Along with encouraging investment, we've proposed a budget that will bring the deficit down below those Gramm-Rudman-Hollings targets without raising taxes. And we're committed to unprecedented support for R D, research and development efforts. We believe that the R D tax credit should be made permanent. And our budget includes a record-breaking billion in Federal direct investment for research and development.
Our budget also devotes unprecedented resources to space, education, the fight against drugs, environmental initiatives, and other crucial investments in our own future. Such investments over the years have ensured that this country has retained its leadership in terms of the basic research and fundamental discoveries underlying your industry. This administration is also committed to working with you in the critical precompetitive development stage where the basic discoveries are converted into generic technologies that support both our economic competitiveness and our national security. Here again we can help to level the international playing field on which you compete.
But we understand, as you do, that no investment is more important than our human resources. So, together with the Nation's Governors, we have set ambitious national goals for America's students. As one incentive, we've proposed a new National Science Scholars program. We have also requested a 70-percent increase for the Eisenhower Math and Sciences Educational Program and a 0 million increase in the National Science Foundation education budget. By the year 2000, our kids can be first in the world in science and math achievement; and with enough involvement and leadership from groups like this, they will be first.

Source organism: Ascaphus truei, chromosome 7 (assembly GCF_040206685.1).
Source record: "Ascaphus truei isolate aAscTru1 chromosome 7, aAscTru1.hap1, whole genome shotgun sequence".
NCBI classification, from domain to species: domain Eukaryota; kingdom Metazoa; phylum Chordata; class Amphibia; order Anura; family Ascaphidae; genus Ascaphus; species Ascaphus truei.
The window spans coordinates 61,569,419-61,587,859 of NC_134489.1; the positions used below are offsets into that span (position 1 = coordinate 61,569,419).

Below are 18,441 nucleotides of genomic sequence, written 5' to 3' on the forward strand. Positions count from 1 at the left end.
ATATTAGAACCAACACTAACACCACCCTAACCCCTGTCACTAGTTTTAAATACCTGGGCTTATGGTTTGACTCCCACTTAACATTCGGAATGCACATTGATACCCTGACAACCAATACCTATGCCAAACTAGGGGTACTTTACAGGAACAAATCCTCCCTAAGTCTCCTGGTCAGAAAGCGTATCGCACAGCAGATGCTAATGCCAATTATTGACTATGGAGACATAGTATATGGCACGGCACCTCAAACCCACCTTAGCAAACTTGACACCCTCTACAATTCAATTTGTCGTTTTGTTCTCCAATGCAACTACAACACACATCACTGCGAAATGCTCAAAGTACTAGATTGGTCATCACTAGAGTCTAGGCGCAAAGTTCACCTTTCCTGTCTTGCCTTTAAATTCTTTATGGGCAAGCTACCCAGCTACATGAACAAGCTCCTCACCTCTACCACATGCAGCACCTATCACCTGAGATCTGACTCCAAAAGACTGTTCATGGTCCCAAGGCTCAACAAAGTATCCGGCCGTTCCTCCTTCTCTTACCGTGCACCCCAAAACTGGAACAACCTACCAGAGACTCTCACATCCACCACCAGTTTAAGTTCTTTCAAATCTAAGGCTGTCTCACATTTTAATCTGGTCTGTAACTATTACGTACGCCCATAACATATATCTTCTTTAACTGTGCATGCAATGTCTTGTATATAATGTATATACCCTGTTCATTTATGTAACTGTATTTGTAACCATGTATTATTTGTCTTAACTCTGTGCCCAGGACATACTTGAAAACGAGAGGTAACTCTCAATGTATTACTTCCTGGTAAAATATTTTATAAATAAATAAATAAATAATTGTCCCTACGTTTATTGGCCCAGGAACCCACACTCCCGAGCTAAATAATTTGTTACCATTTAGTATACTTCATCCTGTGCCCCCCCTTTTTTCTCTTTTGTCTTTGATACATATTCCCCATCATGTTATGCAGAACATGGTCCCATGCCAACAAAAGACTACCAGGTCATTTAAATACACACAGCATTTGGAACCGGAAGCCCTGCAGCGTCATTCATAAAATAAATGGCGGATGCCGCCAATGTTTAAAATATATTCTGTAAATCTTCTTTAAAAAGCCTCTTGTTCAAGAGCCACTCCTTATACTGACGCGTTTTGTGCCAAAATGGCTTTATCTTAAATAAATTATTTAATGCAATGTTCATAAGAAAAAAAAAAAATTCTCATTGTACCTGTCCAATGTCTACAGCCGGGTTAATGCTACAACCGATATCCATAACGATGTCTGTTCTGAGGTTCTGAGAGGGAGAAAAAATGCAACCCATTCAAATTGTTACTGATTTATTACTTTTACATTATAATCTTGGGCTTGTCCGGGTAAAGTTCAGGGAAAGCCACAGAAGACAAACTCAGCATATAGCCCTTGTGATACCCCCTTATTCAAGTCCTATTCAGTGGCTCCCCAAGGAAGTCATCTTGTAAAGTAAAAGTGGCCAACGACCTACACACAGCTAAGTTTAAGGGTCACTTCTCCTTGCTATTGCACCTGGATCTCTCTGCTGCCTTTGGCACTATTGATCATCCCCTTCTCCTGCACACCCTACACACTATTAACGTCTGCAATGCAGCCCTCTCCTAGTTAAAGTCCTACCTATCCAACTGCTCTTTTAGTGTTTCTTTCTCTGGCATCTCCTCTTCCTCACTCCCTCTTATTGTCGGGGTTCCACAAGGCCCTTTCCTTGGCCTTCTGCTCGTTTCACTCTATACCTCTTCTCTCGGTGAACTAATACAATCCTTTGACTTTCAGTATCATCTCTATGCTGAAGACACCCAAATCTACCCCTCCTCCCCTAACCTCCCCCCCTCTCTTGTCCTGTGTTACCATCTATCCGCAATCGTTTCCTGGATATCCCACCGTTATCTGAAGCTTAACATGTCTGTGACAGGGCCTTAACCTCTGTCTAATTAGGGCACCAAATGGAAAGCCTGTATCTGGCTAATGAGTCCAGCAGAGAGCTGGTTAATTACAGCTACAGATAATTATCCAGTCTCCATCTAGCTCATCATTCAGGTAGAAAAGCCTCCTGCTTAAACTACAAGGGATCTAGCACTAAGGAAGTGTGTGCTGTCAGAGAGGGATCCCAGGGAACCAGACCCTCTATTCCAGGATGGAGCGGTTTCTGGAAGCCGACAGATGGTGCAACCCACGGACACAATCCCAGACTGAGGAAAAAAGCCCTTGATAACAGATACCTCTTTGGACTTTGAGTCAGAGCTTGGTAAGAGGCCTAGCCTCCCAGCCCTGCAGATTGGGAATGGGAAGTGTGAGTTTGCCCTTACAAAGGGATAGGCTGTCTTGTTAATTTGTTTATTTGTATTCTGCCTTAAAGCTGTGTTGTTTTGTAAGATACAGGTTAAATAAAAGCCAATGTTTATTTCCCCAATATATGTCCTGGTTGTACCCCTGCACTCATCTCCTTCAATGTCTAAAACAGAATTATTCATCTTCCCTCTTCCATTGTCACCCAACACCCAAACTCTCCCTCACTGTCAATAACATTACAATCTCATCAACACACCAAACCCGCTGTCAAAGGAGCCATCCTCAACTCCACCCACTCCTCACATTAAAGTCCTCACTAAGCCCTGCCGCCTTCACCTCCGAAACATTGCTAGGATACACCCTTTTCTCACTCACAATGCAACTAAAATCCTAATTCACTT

Your industries face some unique challenges. The marketplace is tough enough without undue constraints and unfair restrictions. So, we've pledged to make sure that trade is fair and free by judiciously but firmly implementing the 1988 Trade Act. We're moving forward with Japan through the Structural Impediments Initiative and by working to develop a more productive relationship overall. Just last weekend, as Mitch referred to, I met with Prime Minister Kaifu and specifically discussed satellites, telecommunications, supercomputers, forest products, and yes, semiconductors. I hope, I fervently hope, that on the basis of our talks Japan will be moving toward early resolution of these problem areas. We agreed that we must both do our very best to make these SII talks a success. We've presented ideas for removing structural impediments in Japan, and they have presented ideas to us about our own structural impediments. We remember, therefore, that it is a two-way street.
Our task must be to make the American economy even stronger and even more competitive. But we're also committed to strengthening and expanding the multilateral trading system through the Uruguay round. I just can't tell you how important a successful conclusion of that round is for American business, for business all around the world. We've proposed far-reaching reforms of the global trading system, working to bring a wide range of new trade areas under the GATT. These crucial negotiations will help us create a more equitable, more efficient trade climate, worldwide.